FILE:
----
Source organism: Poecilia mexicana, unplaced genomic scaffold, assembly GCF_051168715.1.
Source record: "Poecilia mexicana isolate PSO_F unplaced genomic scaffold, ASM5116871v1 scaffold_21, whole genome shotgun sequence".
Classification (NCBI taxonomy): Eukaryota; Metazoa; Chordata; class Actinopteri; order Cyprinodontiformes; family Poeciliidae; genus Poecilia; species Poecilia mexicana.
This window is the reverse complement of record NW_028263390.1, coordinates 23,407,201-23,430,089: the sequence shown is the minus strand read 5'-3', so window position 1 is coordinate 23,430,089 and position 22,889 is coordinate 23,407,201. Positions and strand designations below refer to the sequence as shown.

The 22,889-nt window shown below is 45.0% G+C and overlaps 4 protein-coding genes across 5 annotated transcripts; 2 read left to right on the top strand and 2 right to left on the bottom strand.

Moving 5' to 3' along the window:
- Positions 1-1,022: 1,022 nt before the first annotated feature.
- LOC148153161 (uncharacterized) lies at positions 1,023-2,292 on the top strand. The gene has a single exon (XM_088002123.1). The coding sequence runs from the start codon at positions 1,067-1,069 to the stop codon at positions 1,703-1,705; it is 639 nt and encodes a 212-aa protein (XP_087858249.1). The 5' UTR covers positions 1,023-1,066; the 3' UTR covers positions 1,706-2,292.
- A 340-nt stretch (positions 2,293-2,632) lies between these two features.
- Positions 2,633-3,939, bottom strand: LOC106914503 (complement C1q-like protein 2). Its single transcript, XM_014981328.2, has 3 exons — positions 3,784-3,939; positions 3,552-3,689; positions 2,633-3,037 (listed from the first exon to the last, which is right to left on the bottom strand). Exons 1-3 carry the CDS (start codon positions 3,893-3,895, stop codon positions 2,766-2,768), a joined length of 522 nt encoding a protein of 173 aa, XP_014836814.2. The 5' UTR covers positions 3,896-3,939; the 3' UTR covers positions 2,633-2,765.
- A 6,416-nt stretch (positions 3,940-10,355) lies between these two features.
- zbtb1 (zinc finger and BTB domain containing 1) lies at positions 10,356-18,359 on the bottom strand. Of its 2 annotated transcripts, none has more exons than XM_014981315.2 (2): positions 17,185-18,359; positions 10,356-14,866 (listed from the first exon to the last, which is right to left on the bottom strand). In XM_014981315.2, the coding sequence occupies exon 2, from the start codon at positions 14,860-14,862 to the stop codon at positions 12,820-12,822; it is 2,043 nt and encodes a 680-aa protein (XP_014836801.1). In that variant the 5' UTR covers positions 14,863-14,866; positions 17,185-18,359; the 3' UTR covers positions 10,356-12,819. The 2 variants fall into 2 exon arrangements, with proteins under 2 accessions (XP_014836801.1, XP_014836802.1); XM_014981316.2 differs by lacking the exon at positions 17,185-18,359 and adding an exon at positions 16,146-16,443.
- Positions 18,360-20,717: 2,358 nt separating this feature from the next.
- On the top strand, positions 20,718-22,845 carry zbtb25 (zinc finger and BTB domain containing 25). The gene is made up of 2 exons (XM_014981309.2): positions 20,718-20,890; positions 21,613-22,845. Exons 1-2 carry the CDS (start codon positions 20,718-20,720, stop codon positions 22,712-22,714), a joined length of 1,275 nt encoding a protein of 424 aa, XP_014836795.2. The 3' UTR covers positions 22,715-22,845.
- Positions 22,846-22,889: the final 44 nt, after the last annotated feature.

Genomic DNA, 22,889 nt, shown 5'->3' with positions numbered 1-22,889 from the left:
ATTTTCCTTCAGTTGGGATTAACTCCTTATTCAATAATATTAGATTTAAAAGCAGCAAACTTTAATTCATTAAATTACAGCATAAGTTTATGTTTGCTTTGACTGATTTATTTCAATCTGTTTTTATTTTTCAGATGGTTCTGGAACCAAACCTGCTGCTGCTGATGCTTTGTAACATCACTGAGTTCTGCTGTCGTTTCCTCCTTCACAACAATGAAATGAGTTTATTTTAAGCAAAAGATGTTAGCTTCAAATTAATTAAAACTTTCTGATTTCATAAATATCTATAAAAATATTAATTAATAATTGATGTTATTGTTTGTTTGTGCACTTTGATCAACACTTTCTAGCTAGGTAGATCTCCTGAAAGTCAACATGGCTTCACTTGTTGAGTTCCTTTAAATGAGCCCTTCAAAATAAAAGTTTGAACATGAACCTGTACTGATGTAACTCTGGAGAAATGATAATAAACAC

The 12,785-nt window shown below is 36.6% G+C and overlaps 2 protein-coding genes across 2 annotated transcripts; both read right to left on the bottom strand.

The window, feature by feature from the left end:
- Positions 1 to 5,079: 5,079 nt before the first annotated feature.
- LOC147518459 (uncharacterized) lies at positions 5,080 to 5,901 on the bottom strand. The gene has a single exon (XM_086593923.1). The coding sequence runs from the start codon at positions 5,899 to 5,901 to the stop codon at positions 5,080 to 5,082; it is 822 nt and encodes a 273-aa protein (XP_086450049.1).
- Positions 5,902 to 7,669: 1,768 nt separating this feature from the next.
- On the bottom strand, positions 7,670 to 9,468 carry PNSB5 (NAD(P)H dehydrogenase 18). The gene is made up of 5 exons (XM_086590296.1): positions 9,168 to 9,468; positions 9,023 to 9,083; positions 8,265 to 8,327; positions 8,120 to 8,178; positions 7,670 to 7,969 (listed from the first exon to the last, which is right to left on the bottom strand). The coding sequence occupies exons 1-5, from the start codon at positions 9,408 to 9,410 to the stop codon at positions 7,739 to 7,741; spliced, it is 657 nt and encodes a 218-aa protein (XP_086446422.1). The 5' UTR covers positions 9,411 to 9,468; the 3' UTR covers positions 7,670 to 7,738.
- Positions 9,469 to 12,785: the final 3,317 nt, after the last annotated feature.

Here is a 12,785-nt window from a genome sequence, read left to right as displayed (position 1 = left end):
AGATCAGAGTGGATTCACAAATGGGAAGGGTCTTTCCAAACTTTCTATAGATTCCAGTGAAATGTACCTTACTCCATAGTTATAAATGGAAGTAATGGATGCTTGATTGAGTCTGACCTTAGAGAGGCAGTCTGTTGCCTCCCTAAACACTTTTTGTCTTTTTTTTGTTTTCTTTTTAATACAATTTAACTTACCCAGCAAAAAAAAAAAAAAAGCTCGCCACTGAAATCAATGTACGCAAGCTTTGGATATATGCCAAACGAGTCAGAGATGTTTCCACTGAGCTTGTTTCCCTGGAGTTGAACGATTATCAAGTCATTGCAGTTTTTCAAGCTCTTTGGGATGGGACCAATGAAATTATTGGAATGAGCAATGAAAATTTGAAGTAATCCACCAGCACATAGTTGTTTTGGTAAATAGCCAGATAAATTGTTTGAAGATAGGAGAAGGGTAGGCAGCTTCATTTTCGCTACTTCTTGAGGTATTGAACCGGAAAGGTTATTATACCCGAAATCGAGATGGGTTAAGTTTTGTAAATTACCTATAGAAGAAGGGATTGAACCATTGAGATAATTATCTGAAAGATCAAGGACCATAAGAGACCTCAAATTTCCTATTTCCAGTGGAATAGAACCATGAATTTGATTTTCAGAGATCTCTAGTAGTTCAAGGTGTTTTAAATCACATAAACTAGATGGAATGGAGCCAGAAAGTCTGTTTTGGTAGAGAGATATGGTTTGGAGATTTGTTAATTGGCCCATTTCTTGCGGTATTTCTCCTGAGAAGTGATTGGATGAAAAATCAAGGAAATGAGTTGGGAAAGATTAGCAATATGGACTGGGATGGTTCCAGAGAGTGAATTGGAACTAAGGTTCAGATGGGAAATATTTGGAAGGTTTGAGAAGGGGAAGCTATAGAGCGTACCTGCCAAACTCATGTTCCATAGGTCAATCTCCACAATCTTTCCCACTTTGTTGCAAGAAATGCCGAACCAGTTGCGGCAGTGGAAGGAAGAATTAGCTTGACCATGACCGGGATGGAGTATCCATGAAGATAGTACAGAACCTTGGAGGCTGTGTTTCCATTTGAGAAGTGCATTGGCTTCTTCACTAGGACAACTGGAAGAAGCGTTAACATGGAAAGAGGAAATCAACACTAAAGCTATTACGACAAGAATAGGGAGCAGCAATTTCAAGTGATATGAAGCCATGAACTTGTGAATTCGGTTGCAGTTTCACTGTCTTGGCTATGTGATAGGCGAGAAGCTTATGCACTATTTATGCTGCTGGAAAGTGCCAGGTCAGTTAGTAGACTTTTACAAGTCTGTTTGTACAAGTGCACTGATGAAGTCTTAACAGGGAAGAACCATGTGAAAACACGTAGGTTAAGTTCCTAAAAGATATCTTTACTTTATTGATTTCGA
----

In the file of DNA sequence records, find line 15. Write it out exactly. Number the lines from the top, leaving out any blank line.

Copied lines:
- Positions 22,846-22,889: the final 44 nt, after the last annotated feature.